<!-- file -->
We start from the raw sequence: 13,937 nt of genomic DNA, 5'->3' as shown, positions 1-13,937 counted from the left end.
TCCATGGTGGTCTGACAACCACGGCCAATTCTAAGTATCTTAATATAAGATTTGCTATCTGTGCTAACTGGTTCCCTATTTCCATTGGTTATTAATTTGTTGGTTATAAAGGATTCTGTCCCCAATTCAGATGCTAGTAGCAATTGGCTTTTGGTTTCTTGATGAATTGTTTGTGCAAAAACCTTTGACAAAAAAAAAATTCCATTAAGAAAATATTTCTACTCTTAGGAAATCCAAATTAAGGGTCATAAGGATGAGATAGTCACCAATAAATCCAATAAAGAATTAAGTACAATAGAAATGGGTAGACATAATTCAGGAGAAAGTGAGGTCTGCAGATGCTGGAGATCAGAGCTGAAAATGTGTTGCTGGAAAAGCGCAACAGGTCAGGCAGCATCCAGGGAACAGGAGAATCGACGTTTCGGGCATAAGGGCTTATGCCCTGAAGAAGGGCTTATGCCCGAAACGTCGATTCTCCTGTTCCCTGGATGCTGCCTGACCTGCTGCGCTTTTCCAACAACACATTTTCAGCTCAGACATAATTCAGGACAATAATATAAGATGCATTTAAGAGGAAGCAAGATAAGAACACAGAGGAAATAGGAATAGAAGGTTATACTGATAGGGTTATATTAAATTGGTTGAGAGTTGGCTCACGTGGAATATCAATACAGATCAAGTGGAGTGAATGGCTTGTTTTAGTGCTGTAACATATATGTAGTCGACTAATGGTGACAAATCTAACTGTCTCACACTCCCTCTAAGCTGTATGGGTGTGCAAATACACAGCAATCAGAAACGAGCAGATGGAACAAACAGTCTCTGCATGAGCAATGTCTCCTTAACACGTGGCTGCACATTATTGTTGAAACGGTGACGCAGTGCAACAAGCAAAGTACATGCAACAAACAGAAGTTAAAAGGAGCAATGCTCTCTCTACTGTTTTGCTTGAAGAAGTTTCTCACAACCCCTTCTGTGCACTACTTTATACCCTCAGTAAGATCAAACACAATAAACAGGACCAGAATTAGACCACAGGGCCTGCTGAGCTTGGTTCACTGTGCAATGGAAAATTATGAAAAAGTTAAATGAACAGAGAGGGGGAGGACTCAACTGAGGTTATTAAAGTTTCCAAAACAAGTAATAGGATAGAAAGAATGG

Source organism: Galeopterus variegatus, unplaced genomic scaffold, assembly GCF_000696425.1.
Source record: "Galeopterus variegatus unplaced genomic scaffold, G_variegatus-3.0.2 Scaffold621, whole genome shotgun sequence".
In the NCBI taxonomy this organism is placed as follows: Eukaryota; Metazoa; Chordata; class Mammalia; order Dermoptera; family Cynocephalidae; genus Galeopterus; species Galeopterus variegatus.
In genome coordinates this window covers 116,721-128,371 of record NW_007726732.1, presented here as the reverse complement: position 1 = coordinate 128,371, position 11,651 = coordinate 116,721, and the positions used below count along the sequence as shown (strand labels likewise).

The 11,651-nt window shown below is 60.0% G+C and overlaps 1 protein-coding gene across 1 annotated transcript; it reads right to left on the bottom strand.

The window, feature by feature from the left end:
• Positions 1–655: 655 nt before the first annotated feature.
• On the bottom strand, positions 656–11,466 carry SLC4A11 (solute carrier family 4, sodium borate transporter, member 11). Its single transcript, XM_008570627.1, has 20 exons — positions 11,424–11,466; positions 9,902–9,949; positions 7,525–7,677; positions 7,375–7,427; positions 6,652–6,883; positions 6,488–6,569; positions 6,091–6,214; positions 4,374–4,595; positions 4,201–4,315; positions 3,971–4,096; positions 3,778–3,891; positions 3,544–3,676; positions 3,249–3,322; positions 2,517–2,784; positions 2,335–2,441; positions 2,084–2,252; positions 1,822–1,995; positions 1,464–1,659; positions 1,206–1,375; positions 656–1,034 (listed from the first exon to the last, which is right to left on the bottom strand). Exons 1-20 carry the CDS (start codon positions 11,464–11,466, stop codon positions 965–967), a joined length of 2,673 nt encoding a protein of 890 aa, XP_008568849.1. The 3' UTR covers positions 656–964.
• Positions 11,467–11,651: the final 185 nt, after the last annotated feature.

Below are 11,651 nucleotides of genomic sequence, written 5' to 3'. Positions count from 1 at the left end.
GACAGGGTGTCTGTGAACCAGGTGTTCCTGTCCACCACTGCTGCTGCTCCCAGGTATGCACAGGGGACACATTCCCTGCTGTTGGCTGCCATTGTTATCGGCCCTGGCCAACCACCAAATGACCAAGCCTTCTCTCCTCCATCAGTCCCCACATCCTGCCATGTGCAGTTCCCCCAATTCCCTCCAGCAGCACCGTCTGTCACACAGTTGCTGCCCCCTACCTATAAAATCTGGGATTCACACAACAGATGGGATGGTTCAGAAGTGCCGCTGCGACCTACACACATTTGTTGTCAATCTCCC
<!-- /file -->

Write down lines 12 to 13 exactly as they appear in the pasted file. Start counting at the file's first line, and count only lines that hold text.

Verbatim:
Below are 11,651 nucleotides of genomic sequence, written 5' to 3'. Positions count from 1 at the left end.
GACAGGGTGTCTGTGAACCAGGTGTTCCTGTCCACCACTGCTGCTGCTCCCAGGTATGCACAGGGGACACATTCCCTGCTGTTGGCTGCCATTGTTATCGGCCCTGGCCAACCACCAAATGACCAAGCCTTCTCTCCTCCATCAGTCCCCACATCCTGCCATGTGCAGTTCCCCCAATTCCCTCCAGCAGCACCGTCTGTCACACAGTTGCTGCCCCCTACCTATAAAATCTGGGATTCACACAACAGATGGGATGGTTCAGAAGTGCCGCTGCGACCTACACACATTTGTTGTCAATCTCCC